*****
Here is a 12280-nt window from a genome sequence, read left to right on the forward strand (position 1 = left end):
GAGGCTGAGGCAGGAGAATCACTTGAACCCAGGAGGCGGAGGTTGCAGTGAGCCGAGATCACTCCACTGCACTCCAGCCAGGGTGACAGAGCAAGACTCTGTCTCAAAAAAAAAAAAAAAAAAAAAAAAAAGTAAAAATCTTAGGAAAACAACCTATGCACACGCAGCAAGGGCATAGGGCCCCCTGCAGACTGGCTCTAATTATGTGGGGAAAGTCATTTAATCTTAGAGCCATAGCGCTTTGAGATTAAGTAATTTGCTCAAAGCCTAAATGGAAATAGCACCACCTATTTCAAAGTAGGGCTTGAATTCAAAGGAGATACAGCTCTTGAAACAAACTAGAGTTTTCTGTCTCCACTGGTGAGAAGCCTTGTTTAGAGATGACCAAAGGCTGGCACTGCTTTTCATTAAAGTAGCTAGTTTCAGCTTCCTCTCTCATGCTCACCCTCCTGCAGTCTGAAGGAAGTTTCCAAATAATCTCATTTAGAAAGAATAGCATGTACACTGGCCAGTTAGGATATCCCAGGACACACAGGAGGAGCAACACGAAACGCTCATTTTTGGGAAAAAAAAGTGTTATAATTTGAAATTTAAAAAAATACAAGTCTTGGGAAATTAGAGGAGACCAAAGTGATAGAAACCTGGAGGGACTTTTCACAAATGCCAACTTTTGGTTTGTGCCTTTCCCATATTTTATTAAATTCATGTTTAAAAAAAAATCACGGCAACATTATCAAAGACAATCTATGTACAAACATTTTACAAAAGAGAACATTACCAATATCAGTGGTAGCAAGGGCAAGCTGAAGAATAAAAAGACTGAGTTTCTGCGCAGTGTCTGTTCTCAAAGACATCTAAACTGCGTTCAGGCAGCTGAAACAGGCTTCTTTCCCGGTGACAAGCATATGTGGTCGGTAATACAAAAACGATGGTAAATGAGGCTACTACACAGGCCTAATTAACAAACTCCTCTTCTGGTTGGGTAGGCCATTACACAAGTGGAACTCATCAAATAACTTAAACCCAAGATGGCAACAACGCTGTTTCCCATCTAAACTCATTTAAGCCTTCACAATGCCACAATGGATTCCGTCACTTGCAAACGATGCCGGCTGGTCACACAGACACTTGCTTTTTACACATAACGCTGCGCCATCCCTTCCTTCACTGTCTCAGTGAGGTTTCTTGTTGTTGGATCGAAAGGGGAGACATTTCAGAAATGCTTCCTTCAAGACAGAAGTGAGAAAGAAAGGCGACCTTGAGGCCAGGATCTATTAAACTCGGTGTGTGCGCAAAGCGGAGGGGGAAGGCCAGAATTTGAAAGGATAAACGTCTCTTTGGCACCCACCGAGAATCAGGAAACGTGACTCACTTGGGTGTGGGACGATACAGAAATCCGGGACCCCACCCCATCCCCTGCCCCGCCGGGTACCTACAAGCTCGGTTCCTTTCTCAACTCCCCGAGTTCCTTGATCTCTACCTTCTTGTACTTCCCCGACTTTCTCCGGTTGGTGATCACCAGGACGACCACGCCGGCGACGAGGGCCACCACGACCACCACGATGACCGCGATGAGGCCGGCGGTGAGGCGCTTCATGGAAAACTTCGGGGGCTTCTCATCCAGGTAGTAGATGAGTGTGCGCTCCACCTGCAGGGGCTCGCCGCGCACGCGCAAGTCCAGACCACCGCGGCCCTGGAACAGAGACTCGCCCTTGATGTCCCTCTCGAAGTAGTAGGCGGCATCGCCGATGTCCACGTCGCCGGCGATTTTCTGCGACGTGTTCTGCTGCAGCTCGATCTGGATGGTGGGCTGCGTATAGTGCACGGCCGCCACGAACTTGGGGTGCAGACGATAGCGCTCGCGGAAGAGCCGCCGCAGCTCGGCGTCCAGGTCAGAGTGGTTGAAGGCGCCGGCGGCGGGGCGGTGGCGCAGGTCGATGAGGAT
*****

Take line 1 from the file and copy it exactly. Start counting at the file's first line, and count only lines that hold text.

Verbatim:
Here is a 12280-nt window from a genome sequence, read left to right on the forward strand (position 1 = left end):